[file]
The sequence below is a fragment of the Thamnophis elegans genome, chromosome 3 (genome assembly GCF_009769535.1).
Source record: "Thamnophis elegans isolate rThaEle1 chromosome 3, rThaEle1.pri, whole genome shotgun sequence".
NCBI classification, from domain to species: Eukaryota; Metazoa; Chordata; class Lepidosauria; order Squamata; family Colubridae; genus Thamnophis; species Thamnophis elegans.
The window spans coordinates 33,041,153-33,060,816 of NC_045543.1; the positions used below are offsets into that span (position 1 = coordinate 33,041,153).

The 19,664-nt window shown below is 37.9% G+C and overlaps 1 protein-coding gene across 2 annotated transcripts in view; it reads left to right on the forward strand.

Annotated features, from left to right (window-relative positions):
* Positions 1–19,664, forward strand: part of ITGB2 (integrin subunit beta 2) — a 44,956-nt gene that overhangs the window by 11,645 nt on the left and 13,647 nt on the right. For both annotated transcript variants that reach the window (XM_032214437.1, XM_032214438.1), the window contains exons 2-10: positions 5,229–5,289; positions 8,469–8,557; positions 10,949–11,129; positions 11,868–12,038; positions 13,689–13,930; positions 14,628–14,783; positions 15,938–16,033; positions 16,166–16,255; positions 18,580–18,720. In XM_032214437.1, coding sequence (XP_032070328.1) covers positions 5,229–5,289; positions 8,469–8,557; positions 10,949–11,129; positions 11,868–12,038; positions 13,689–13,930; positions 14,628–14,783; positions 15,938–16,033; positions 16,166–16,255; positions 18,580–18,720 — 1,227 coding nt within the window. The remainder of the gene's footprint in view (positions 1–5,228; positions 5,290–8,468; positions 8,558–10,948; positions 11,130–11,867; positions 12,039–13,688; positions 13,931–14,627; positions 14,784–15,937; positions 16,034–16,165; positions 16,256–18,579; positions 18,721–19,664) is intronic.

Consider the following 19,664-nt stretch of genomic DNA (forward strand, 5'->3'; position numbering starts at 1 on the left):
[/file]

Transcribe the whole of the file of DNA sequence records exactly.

The sequence below is a fragment of the Thamnophis elegans genome, chromosome 3 (genome assembly GCF_009769535.1).
Source record: "Thamnophis elegans isolate rThaEle1 chromosome 3, rThaEle1.pri, whole genome shotgun sequence".
NCBI classification, from domain to species: Eukaryota; Metazoa; Chordata; class Lepidosauria; order Squamata; family Colubridae; genus Thamnophis; species Thamnophis elegans.
The window spans coordinates 33,041,153-33,060,816 of NC_045543.1; the positions used below are offsets into that span (position 1 = coordinate 33,041,153).

The 19,664-nt window shown below is 37.9% G+C and overlaps 1 protein-coding gene across 2 annotated transcripts in view; it reads left to right on the forward strand.

Annotated features, from left to right (window-relative positions):
* Positions 1–19,664, forward strand: part of ITGB2 (integrin subunit beta 2) — a 44,956-nt gene that overhangs the window by 11,645 nt on the left and 13,647 nt on the right. For both annotated transcript variants that reach the window (XM_032214437.1, XM_032214438.1), the window contains exons 2-10: positions 5,229–5,289; positions 8,469–8,557; positions 10,949–11,129; positions 11,868–12,038; positions 13,689–13,930; positions 14,628–14,783; positions 15,938–16,033; positions 16,166–16,255; positions 18,580–18,720. In XM_032214437.1, coding sequence (XP_032070328.1) covers positions 5,229–5,289; positions 8,469–8,557; positions 10,949–11,129; positions 11,868–12,038; positions 13,689–13,930; positions 14,628–14,783; positions 15,938–16,033; positions 16,166–16,255; positions 18,580–18,720 — 1,227 coding nt within the window. The remainder of the gene's footprint in view (positions 1–5,228; positions 5,290–8,468; positions 8,558–10,948; positions 11,130–11,867; positions 12,039–13,688; positions 13,931–14,627; positions 14,784–15,937; positions 16,034–16,165; positions 16,256–18,579; positions 18,721–19,664) is intronic.

Consider the following 19,664-nt stretch of genomic DNA (forward strand, 5'->3'; position numbering starts at 1 on the left):